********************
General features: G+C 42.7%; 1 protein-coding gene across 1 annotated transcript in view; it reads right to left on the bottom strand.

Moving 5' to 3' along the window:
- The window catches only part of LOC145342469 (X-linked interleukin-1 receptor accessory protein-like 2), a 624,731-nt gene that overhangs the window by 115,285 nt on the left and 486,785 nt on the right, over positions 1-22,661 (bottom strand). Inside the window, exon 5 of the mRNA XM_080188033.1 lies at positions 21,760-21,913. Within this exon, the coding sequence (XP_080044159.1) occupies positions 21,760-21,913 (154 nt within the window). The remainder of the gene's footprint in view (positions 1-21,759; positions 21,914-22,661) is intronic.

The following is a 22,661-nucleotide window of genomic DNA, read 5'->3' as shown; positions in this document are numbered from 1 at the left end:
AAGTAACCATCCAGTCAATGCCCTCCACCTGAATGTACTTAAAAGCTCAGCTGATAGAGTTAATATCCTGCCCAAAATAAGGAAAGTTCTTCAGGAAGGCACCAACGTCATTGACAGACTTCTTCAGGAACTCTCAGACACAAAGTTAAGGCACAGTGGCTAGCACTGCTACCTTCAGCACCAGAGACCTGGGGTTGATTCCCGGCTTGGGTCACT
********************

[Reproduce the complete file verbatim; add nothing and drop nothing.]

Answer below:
General features: G+C 42.7%; 1 protein-coding gene across 1 annotated transcript in view; it reads right to left on the bottom strand.

Moving 5' to 3' along the window:
- The window catches only part of LOC145342469 (X-linked interleukin-1 receptor accessory protein-like 2), a 624,731-nt gene that overhangs the window by 115,285 nt on the left and 486,785 nt on the right, over positions 1-22,661 (bottom strand). Inside the window, exon 5 of the mRNA XM_080188033.1 lies at positions 21,760-21,913. Within this exon, the coding sequence (XP_080044159.1) occupies positions 21,760-21,913 (154 nt within the window). The remainder of the gene's footprint in view (positions 1-21,759; positions 21,914-22,661) is intronic.

The following is a 22,661-nucleotide window of genomic DNA, read 5'->3' as shown; positions in this document are numbered from 1 at the left end:
AAGTAACCATCCAGTCAATGCCCTCCACCTGAATGTACTTAAAAGCTCAGCTGATAGAGTTAATATCCTGCCCAAAATAAGGAAAGTTCTTCAGGAAGGCACCAACGTCATTGACAGACTTCTTCAGGAACTCTCAGACACAAAGTTAAGGCACAGTGGCTAGCACTGCTACCTTCAGCACCAGAGACCTGGGGTTGATTCCCGGCTTGGGTCACT